By now I expect that even if the village were returned to its previous occupants, very few would remain to come home.
The church itself dates back to the 13th century and has survived relatively unscathed. The Tyneham civil parish still officially exists, despite having a population of zero.
I tried the door and found it unlocked, allowing me to enter the building, now home to an exhibition showcasing the history of the village.
One of the most interesting features of the church was the 700 year old piscina, or stone basin used by the priests to wash their hands and ceremonial objects. Its rough-hewn stone was a contrast to the otherwise smooth interior walls of the church.
Leaving through the back door, I crossed back over the lane to the old school. Time to see the legendary abandoned schoolwork…which turned out to be another exhibition, set up when the school house was restored and reopened in 1994. In fact the school, opened in 1856, was closed in 1932 due to lack of pupils. Now it has been preserved as it might have looked in the 1920s.
Next up were the laundry cottages, the only homes in the village to have running water. All the other residents had to bring water by bucket from the pump near the church (next to a tree planted to commemorate the coronation of George V in 1910). I recognised the old fashioned laundry tub from similar ones I’d seen in the occasional Kiwi early settler ruin.
From the laundry I spotted another ruined building camouflagued in the wintry woods beyond. For the first time the experience felt like I’d imagined it, approaching a mysterious ruin through the trees.
These were the Gwyle cottages, once homes of the Wellman and Grant families, now just as empty as the rest of the town. I poked around, passed a picnic area and wended back around to the rectory, a large impressive building which had once been two stories but has now been reduced to one. I could only look longingly at it from a distance as it had been fenced off due to instability.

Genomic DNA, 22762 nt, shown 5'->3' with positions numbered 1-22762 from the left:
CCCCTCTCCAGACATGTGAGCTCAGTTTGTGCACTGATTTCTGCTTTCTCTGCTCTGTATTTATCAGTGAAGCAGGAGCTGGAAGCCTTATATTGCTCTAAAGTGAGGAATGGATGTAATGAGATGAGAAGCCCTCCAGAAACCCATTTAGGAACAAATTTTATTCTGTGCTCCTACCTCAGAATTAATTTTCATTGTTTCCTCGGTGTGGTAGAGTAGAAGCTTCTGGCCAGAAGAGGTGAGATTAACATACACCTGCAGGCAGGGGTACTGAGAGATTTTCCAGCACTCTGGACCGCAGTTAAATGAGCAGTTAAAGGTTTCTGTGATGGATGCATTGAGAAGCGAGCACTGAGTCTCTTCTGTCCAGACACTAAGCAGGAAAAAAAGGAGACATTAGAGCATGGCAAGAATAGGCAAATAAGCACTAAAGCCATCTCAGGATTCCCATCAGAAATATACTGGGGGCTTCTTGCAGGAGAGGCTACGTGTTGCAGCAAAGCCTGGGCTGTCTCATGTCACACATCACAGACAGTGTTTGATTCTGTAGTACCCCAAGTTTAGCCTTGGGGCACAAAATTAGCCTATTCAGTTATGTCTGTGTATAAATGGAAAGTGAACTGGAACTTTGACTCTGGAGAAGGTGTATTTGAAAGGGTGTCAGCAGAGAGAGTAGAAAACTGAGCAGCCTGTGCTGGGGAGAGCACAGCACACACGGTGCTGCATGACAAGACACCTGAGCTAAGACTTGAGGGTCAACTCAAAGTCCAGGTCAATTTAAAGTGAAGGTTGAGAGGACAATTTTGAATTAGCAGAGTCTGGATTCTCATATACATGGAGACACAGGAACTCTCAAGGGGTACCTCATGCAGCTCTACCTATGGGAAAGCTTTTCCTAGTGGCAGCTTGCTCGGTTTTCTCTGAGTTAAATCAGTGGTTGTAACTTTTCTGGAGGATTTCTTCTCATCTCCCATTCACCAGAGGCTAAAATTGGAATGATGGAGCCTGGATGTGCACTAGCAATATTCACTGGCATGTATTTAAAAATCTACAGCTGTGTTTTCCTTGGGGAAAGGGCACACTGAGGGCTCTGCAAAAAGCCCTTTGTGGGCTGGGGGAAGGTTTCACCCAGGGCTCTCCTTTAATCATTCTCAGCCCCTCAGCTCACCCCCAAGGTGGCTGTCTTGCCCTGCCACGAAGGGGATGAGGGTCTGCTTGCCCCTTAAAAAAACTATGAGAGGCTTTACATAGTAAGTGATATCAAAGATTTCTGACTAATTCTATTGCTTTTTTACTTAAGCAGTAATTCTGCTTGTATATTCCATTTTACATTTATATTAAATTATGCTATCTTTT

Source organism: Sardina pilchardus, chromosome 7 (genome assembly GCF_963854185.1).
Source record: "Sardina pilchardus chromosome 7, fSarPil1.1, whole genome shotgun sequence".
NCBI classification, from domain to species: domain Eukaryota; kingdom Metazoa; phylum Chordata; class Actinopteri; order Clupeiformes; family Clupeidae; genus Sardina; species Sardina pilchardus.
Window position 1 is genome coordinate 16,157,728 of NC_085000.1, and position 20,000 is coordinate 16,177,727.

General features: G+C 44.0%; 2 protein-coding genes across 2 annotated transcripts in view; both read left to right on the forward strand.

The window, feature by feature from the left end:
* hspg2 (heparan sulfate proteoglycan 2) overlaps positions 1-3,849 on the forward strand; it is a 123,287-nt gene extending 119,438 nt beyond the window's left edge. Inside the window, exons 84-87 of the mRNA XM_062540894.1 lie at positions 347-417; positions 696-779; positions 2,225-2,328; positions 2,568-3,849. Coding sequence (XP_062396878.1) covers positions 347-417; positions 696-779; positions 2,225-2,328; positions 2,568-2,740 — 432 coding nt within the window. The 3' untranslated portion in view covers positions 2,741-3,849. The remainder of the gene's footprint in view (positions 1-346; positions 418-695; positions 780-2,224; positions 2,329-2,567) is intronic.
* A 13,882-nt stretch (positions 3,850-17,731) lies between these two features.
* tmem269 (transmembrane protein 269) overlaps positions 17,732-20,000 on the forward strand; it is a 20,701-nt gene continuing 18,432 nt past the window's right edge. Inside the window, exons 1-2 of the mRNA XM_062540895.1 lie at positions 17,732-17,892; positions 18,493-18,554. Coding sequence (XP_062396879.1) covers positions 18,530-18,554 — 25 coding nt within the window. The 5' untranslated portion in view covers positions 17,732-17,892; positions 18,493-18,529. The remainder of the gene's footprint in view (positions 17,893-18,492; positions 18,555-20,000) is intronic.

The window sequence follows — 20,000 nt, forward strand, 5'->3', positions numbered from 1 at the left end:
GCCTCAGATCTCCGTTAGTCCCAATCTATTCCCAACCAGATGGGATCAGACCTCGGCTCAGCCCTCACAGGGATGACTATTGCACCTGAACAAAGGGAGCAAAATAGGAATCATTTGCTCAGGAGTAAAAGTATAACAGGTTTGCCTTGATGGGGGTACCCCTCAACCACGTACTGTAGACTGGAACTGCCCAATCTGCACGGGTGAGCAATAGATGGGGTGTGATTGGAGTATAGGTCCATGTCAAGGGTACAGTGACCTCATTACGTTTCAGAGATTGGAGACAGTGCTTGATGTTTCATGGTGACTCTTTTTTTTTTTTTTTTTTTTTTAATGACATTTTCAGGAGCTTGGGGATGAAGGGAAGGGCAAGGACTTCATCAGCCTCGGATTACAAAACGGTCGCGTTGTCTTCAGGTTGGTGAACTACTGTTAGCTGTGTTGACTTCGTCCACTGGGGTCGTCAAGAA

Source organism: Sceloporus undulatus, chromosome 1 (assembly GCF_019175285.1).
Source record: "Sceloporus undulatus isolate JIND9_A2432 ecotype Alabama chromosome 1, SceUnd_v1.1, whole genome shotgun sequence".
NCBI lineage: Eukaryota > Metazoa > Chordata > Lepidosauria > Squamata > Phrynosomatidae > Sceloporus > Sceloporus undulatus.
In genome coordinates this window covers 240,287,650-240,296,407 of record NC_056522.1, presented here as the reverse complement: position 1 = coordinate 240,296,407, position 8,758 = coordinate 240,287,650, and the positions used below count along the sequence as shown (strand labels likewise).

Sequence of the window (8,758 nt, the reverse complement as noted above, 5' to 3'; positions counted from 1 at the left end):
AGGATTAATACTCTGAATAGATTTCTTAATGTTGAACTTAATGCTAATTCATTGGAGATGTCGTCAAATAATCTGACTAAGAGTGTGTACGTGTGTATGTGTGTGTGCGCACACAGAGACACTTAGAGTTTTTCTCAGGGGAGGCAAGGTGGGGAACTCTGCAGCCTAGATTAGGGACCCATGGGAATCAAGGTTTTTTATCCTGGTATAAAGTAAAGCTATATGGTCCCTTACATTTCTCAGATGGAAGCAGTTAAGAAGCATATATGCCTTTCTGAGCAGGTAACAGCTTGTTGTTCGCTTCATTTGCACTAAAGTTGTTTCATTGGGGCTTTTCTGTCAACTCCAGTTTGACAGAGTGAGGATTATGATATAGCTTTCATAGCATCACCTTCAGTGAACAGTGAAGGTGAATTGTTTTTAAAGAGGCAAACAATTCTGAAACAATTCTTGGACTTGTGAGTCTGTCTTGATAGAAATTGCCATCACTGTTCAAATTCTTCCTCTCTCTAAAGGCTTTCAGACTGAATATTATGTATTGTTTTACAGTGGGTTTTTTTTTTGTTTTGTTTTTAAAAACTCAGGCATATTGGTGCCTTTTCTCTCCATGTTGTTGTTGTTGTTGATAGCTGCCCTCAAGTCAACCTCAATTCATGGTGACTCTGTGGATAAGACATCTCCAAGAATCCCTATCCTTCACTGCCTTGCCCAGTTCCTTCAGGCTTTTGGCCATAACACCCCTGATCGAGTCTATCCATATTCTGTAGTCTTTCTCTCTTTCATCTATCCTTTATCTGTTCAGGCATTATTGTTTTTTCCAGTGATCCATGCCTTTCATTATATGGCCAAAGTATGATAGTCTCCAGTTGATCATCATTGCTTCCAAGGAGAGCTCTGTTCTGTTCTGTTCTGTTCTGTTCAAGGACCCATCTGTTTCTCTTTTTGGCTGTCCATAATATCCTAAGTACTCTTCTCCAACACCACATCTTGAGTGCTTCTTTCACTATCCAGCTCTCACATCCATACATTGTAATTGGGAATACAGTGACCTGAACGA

Having made a circuit of what appeared to be the only street in the town, I continued wandering in the hope I could find something more without stumbling into the military zone. Following another mown trail I found success as another derelict building loomed before me.
Here I found the cottage that had been home to the gardeners of Tyneham House, the grand 1523 manor that belonged to the Bond family, owners of Tyneham. The mansion was controversially destroyed by the army in the 1960s and its former location remains out of bounds to the public to this day.
The last gardener to live here was Tom Gould, along with his wife Virtue, son John and daughter-in-law Muriel. John was away serving in India when the village was requisitioned. For the rest of his life he campaigned for his right to return to the place where he was born. Sadly, it was not to be, as the success of the campaign was limited to the access now granted to the public on weekends and holidays.
Retracing my steps I ended up back where I’d started.
So Tyneham was not quite what the clickbait had lead me to believe, but it was fascinating none the less and well worth the day trip. But now it was time for me to leave the wooded valley and pass back out through the mists of time to modern day England. Soon enough it would be time for me to leave even England, marking this as my final adventure in this part of the world.
Until the next time I get the urge to go flying, of course.
Interpretative signage provided on site